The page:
“In the seven and a half years that I’ve been with the [Spirit Hotels] group we still have the same people who started as kitchen hands who are now head chefs,” he adds. Gary also employed staff who started casually waiting on tables while they were in university who have now diversified. Some have even done a hospitality degree and ended up running the hotels. “There was a really great career path and a trajectory from the beginning. If you’re a people person if you love hospitality, then it will be very good to you.”

3. “Find out what works best with
which people”

Gary has worked in both small restaurants and big hotels in several different countries. The secret, according to him, is blending in and learning along the way. “You have to be somewhat like a chameleon: draw on those managerial experiences and your own resources to be able to find out what works best with which people.”

The key to having people stay is having genuine conversations about where they see themselves going and adapting your management style to deliver that.  He continues, “Generally, I also find that people don’t necessarily work for a particular company. Although that definitely has a bearing but they’ll work for leaders that they respect, appreciate, and trust. That’s the big key.”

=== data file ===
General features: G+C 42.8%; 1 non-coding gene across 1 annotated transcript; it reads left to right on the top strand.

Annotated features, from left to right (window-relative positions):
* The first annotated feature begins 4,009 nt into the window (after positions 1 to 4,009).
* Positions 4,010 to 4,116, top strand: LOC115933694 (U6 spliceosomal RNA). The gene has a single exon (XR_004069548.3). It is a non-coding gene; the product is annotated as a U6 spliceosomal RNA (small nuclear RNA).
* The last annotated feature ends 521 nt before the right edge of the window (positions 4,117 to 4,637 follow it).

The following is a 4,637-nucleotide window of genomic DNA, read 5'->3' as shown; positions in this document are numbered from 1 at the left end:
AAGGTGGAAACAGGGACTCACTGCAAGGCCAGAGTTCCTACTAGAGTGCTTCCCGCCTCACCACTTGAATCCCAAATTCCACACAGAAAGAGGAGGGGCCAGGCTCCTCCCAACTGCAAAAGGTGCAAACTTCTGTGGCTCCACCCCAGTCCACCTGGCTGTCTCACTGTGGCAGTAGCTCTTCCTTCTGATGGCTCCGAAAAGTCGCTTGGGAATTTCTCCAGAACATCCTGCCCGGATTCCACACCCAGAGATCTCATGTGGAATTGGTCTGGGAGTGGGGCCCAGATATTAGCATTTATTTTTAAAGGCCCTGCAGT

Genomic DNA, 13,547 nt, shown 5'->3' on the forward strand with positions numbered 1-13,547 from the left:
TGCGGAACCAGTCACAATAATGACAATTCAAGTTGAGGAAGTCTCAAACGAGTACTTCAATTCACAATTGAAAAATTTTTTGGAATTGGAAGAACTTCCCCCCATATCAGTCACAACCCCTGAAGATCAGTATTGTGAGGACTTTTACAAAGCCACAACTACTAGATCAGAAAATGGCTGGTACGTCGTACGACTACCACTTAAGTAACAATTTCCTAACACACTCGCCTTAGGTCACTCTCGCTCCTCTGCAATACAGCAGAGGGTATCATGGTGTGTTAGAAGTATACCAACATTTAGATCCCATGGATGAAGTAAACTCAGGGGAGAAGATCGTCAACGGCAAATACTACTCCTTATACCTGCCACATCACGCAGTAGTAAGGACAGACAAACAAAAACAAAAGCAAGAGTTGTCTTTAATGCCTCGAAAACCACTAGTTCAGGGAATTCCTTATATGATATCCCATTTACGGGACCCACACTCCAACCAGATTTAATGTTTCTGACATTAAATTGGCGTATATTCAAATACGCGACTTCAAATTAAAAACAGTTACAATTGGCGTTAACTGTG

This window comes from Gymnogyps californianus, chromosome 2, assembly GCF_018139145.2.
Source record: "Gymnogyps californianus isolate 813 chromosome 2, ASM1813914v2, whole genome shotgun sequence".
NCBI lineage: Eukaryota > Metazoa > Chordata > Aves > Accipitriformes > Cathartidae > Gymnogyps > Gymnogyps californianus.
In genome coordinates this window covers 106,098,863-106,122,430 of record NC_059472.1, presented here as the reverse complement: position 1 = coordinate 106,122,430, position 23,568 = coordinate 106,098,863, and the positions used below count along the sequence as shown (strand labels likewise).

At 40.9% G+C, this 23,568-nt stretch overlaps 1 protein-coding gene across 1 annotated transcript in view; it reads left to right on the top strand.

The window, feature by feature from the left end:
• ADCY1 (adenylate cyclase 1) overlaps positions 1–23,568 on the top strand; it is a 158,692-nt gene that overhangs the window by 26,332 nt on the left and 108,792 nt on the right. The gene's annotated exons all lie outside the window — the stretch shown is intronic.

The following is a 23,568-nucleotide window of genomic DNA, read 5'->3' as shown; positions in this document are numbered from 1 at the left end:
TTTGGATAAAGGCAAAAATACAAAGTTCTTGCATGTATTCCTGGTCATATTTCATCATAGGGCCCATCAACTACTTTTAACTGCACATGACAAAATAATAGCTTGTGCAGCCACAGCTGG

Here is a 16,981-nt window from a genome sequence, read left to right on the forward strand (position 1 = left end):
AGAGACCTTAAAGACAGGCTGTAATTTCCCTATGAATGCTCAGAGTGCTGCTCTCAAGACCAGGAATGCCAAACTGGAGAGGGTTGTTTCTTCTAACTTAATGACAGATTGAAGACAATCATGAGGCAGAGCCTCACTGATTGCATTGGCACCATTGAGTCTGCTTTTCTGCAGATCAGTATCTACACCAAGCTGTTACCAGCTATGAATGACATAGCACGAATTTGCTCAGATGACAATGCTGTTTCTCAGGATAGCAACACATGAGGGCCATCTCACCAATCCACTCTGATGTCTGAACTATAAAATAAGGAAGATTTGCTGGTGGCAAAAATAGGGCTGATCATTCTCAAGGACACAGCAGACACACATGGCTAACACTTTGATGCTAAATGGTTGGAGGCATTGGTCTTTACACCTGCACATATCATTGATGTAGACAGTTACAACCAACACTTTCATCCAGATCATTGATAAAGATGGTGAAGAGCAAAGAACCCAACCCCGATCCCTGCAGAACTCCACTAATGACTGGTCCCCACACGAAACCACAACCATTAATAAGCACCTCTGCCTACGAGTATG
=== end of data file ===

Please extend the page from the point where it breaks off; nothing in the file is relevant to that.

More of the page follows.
4. “Back up your intuition with big data analytics”

“Culture is integral and I believe very much so in any service industry, especially in the hospitality business, if you have a progressive, dynamic, cohesive culture then you generally have a pretty healthy business,” he reflects. But spreadsheets and numbers can only tell you so much. “I also believe that from time to time deep data analytics is no substitute for intuition. You can back up your intuition with some big data analytics and it’ll give you a pretty good indication of how the business is traveling.” According to Gary, having both data and intuition honed by being on the frontline will give you a much better grasp of business culture and progress.

Read more: Four Ways to Keep your Managers on the Frontline

5. “It’s better to train people regardless of their length of stay”